Indie films are the future of Pakistani cinema. I have a lot of expectations from Waar. Even my friends in India have been waiting for that film for a while and have asked me a number of times about the expected release date. From the trailer, it looks like a fantastic production. My personal preference, however, is for films that address political and social issues in a bold way.

What subjects interest you and why?

My main attempt is always to wrap an important religious, social or political message in a real story while also entertaining the audience. I admire films from not just Shoaib Mansoor but also Rajkumar Hirani, Ashutosh Gowariker and Aamir Khan. However, I also enjoy romantic comedy as a genre and made one short film inspired by the work of Karan Johar which was widely appreciated by my colleagues and the audience.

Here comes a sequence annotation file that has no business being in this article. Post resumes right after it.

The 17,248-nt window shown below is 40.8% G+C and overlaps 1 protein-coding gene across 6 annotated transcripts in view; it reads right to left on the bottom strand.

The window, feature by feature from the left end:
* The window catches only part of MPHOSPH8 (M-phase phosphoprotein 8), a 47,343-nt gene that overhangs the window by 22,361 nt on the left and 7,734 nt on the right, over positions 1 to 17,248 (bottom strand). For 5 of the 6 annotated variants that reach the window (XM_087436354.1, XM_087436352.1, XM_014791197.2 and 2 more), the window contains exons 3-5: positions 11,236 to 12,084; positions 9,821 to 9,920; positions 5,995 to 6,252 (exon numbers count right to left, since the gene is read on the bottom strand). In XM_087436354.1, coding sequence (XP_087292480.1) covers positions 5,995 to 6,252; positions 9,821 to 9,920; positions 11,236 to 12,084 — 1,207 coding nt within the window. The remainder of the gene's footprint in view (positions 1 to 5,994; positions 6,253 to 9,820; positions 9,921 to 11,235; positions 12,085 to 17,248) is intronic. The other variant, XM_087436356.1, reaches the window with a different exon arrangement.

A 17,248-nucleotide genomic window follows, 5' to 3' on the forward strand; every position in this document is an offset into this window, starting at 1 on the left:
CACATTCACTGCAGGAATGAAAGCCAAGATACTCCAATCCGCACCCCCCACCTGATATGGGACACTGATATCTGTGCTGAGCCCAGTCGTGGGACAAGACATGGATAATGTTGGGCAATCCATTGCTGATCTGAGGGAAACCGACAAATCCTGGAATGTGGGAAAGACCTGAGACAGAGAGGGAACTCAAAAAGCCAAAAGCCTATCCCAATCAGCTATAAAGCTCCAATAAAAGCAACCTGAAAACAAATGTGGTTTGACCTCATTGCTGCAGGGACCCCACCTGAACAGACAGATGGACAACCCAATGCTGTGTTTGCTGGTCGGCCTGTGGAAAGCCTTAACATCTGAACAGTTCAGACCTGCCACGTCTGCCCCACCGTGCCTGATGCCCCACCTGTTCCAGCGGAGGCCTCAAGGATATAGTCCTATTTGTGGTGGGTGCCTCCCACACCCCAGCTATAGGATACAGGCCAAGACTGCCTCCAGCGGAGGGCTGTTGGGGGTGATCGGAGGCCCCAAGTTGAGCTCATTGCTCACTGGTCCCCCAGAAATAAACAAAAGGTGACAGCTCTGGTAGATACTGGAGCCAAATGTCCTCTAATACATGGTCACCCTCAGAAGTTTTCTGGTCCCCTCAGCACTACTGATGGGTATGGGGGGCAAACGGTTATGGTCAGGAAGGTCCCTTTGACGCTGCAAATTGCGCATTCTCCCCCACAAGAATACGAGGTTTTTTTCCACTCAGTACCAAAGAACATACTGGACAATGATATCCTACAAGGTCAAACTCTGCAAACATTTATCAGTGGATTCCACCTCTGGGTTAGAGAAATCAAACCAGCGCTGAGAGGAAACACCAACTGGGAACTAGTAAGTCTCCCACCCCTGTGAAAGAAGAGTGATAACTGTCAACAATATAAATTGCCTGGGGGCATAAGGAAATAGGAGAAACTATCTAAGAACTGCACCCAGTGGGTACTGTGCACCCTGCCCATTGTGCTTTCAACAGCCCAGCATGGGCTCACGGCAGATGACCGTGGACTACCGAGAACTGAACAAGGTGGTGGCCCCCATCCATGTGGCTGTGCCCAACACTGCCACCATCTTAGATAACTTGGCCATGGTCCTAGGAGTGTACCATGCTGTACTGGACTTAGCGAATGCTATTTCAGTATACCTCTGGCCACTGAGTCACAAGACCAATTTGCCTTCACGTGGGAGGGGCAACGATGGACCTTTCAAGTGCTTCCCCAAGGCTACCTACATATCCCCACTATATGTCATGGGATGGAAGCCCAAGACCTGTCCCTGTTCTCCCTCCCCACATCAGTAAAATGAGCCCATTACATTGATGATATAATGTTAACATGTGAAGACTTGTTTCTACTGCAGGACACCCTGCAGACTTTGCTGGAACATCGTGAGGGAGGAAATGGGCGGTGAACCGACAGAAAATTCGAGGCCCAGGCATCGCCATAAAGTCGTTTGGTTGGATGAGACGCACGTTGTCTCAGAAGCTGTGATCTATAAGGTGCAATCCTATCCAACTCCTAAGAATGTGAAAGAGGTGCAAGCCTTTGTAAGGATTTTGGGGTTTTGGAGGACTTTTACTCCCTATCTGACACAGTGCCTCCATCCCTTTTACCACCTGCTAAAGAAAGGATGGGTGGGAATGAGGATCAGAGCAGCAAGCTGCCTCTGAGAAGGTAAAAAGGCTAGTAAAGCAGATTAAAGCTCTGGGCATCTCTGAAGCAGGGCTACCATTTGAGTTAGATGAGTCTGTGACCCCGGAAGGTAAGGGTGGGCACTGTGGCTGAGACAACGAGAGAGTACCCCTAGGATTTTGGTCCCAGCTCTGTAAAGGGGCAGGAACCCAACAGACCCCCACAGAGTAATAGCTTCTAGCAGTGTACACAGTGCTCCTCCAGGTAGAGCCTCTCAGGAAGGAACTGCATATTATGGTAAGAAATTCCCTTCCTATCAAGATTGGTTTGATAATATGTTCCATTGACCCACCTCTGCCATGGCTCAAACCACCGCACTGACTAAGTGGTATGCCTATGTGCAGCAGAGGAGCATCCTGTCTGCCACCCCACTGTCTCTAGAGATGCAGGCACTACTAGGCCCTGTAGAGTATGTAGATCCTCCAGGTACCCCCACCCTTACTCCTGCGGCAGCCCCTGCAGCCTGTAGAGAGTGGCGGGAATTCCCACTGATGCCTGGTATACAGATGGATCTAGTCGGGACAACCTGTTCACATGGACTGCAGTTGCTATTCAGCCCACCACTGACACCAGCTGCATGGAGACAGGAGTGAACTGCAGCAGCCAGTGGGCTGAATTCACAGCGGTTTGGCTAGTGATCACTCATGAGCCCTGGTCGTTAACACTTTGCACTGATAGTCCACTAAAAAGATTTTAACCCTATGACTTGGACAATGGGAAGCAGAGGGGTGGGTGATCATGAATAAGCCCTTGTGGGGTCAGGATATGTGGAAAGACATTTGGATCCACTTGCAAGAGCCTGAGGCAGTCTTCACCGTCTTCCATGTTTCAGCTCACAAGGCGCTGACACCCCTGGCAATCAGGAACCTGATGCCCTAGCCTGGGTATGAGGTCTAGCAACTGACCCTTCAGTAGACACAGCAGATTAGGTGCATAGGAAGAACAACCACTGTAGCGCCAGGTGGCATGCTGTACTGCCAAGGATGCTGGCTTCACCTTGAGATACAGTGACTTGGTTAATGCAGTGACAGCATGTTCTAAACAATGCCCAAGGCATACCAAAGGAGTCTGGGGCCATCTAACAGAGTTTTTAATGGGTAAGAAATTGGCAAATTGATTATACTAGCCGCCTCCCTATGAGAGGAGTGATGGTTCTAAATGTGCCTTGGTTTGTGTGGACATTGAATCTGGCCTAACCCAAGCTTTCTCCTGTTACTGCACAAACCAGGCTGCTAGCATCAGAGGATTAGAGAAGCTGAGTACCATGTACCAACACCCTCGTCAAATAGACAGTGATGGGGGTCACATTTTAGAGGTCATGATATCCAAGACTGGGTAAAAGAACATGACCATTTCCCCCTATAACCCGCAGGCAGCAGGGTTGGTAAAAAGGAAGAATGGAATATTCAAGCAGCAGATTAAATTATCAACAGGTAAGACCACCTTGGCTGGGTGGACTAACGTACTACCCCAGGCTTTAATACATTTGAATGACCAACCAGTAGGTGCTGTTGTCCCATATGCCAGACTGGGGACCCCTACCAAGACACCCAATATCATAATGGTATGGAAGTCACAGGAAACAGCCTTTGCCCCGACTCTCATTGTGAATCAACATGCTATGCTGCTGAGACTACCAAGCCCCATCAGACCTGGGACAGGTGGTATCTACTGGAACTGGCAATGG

What subjects, in your opinion, need to be highlighted from Pakistan?

There is a diverse range of topics — there is no end to our stories. I have one feature length script that is almost complete, which finishing that is built around the media explosion in Pakistan and how it has impacted society. It is a sort of a dark comedic drama. Playing on stereotypes is another interesting subject. Imagine a comedy involving foreigners who land in Pakistan fearing for their lives because of the image painted of the country in the news media and what a different reality they find on-ground. I would also love to make a historical epic like Troy on Mohenjodaro and its mysterious civilisation. This could help promote our country’s image even as a tourist destination worldwide.

How was your experience of New York Film Academy (NYFA) Abu Dhabi? What are its strengths and weaknesses which arise from being based in Abu Dhabi instead of its birthplace in New York?